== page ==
Lately I’ve been enjoying Blackstone’s thoughts on a mixed constitution. Oh sorry. Did I just blow a big cloud of antiquarian dust in your face? I was aiming for Dalton McGuinty. Blackstone’s mid-18th century Commentaries on the Laws of England were once the indispensable adjunct to any thoughts about self-government. The American Declaration of Independence, for instance, echoes his view that God wants man to “pursue his happiness.” But Blackstone’s main subject was the British Constitution, to which ours is, or was, expressly similar in principle. So when he calls England: “A land, perhaps the only one in the universe, in which political or civil liberty is the very end and scope of the constitution” it should be food for thought in Canada. Instead to some, it is dust and ashes.
Mr. McGuinty is not the only one such thoughts would leave coughing today. Blackstone’s Commentaries lay out 10 rules whereby judges should interpret statutes which, if introduced into the Supreme Court building, would swiftly prompt them to open a window to let air in and the offending volume out. Especially Blackstone’s point that while judges may construe laws to exclude absurd consequences the legislature apparently did not foresee “there is no court that has power to defeat the intent of the legislature, when couched in such evident and express words, as leave no doubt whether it was the intent of the legislature or no.”
The language is undoubtedly quaint. It is comical that at one point he praises a previous famed legal commentator, Edward Coke, as “a man of infinite learning in his profession, though not a little infected with the pedantry and quaintness of the times he lived in ...” especially as I’m reading a facsimile of the original document manuscript complete with archaic lettering. But there are worse things than quaint. For instance, vacuous.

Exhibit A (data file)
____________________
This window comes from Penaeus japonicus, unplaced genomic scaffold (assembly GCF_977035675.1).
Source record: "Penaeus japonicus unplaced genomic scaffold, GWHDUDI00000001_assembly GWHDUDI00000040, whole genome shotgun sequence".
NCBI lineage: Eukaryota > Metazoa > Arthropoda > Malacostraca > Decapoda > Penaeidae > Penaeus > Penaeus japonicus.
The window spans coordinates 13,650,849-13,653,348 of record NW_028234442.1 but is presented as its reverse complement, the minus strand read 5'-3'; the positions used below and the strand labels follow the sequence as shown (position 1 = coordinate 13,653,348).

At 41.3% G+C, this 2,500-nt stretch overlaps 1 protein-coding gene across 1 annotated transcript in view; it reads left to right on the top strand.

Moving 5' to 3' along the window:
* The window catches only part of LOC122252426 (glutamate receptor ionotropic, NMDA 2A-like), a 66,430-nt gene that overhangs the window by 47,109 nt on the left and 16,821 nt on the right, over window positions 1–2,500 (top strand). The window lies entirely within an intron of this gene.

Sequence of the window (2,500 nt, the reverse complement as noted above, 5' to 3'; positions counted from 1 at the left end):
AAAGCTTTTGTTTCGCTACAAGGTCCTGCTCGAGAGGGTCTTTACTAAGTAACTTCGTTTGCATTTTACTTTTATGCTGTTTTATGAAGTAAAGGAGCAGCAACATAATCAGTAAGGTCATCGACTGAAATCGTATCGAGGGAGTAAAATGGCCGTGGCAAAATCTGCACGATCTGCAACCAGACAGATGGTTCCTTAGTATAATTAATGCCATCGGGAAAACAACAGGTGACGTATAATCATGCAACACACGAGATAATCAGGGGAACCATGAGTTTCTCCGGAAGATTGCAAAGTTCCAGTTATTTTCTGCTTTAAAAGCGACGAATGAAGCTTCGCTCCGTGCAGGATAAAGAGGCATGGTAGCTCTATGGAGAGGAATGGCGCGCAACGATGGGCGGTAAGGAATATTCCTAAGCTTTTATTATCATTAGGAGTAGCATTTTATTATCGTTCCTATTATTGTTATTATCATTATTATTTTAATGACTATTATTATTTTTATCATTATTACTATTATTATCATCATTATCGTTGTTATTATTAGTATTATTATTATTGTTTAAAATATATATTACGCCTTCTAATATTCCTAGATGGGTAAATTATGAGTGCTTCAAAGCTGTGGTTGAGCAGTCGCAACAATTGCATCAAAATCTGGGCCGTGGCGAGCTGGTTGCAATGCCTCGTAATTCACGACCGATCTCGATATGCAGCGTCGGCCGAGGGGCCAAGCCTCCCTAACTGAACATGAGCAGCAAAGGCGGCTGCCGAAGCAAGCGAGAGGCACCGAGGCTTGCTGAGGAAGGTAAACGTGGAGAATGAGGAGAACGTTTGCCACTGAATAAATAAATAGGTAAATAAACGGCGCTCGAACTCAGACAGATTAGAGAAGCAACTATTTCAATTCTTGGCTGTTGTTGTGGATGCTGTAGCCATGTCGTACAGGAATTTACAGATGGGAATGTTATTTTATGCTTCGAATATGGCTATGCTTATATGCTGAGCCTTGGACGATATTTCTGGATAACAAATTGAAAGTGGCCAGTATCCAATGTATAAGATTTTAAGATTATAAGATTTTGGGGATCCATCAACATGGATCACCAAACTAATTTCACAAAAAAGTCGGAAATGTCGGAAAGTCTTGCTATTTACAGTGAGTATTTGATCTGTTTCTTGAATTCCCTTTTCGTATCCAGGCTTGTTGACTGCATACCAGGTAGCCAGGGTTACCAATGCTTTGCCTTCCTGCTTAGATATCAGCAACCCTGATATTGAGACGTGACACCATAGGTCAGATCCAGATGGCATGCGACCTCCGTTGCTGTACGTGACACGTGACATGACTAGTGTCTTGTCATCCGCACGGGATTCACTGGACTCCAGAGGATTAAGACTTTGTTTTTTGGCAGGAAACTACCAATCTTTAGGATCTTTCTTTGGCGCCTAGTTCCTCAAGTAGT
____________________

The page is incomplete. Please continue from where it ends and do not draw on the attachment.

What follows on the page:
Consider this odd-sounding passage from Blackstone: “In aristocracies there is more wisdom to be found, than in the other frames of government... but there is less honesty than in a republic, and less strength than in a monarchy... Thus these three species of government have, all of them, their several perfections and imperfections.”
Praising the strength of monarchy may seem as uninteresting as it is bizarre. But his fundamental subject, unchecked executive power, remains highly pertinent. For while the form has changed, today’s prime ministers and premiers possess discretionary authority not seen in these parts since James II. One need hardly labour to convince, say, Stephen Harper that it’s easier to get things done without meddling by pesky legislators. But is it unredeemably quaint to inquire whether this system possesses the wisdom or virtue one would ideally also seek in a state?
Don’t ask Stéphane Dion, who just said his party would abstain on the throne speech because Canadians “want Parliament to do its job.” Having the Official Opposition abstain on yet another confidence vote certainly doesn’t constitute Parliament doing its job, which is to keep a sharp eye on the executive. Put aside such blither and reach for Blackstone.
He has much of interest to say, including that legislation ought either to restate or refine the common law’s traditional rules, not go haring off in rash and ill-considered directions. But let me here focus on his quoting first Cicero that a constitution that somehow combined monarchy, aristocracy and democracy would be best, then Tacitus’ reply that such a thing could hardly exist and would never last, before retorting, “happily for us of this island, the British constitution has long remained, and I trust will long continue, a standing exception to the truth of this observation.”
It did last quite a while. But the strong-executive types got us in the end, around the same time Pierre Trudeau’s “Just Society” and new constitution seem to have made some form of cosmic justice “the very end and scope of the constitution.” Surveying the results, maybe we needed more discussion of reliable sources of strength, wisdom, fairness or durability in our new system of government.
It won’t be easy. Given how Dalton McGuinty recently brushed aside questions of principle as quaint, pedantic “academic discussions in a rarefied atmosphere,” there might seem little point in blowing academical dust in his face, or that of almost any other current politician. But remember that in The Scarlet Pimpernel the hero escapes an ominous trap by offering his adversary snuff from a box he has surreptitiously filled with pepper.
Let’s try the same trick with Blackstone and other dusty but pungent authors, shall we.
[First published in the Ottawa Citizen]